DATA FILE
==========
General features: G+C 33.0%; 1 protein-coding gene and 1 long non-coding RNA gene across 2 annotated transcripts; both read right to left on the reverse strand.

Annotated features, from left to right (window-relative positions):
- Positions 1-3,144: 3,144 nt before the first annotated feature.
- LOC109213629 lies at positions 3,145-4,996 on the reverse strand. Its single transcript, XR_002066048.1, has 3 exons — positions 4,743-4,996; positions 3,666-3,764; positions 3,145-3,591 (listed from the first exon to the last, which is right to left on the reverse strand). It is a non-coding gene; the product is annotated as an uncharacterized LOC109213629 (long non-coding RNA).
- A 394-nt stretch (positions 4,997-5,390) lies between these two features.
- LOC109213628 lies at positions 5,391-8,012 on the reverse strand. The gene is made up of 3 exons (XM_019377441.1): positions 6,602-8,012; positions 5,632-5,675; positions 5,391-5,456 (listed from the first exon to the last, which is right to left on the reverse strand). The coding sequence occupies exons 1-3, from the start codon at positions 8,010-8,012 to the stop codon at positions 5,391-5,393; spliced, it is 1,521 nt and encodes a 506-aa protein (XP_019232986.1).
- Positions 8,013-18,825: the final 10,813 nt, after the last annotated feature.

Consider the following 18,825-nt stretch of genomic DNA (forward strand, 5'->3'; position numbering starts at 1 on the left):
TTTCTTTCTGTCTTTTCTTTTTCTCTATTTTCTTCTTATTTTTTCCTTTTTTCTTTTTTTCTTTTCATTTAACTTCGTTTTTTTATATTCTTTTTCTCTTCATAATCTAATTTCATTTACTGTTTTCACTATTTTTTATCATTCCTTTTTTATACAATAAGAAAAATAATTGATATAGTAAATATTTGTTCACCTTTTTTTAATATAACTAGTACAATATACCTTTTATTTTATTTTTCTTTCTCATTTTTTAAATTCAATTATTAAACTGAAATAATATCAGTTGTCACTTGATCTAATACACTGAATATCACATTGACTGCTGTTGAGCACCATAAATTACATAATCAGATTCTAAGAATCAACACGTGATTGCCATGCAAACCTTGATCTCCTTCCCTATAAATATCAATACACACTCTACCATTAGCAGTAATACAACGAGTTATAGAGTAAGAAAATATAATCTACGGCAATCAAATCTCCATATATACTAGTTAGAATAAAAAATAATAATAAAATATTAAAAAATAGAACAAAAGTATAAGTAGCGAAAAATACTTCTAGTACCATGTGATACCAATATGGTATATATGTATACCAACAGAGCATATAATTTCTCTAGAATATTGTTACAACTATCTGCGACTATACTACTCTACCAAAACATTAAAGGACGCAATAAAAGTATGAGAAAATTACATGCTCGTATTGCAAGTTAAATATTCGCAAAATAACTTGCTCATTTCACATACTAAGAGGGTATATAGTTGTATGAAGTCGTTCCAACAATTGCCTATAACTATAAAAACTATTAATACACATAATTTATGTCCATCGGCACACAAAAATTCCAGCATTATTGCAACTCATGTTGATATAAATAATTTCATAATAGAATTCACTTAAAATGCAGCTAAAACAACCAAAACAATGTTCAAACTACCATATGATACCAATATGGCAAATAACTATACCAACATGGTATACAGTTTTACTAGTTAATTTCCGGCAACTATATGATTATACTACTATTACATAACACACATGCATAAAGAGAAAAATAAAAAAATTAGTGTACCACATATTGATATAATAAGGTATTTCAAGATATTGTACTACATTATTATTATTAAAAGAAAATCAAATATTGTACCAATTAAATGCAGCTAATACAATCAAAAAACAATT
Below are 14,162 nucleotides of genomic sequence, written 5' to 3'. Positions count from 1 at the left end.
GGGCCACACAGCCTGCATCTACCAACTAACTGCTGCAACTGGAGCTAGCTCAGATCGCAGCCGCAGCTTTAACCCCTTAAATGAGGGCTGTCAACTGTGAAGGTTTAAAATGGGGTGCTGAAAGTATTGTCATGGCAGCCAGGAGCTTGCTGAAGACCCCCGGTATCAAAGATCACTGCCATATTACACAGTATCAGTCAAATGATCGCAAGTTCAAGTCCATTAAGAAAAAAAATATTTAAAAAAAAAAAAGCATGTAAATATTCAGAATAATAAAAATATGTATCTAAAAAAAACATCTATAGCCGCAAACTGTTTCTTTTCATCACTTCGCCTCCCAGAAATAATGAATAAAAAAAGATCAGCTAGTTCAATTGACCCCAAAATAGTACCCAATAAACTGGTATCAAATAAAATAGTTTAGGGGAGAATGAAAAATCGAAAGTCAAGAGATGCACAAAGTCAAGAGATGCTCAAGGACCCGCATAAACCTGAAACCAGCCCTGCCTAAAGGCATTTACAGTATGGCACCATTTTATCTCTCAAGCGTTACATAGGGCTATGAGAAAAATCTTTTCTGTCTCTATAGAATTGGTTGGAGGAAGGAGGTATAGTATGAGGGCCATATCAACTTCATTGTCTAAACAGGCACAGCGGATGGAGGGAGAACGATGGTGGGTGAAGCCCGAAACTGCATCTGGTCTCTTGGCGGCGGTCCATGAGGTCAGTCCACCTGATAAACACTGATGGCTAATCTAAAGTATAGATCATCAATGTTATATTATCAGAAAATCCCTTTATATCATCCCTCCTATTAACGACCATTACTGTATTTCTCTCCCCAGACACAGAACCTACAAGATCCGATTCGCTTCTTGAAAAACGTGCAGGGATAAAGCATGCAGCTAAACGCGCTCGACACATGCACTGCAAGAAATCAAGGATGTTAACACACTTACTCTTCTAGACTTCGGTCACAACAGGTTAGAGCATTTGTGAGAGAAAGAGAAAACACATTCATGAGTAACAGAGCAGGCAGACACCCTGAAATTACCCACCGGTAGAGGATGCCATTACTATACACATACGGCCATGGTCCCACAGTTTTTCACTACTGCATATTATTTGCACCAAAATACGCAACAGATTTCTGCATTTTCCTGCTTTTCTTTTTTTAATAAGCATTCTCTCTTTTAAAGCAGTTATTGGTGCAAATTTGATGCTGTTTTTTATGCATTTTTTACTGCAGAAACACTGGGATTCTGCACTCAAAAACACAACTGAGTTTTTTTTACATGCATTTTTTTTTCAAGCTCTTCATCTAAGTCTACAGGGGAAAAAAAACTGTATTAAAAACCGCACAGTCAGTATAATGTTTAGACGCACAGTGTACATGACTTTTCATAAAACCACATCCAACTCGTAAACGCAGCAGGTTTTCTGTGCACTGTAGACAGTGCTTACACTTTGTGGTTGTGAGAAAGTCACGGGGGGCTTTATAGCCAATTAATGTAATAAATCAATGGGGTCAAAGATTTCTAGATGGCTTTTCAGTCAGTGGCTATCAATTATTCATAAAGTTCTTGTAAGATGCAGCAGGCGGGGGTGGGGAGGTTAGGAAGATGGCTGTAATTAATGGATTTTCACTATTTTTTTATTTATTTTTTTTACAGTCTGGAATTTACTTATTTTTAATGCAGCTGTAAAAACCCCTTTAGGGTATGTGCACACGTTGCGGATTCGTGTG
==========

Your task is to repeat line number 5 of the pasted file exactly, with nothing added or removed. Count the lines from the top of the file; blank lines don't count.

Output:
- A 394-nt stretch (positions 4,997-5,390) lies between these two features.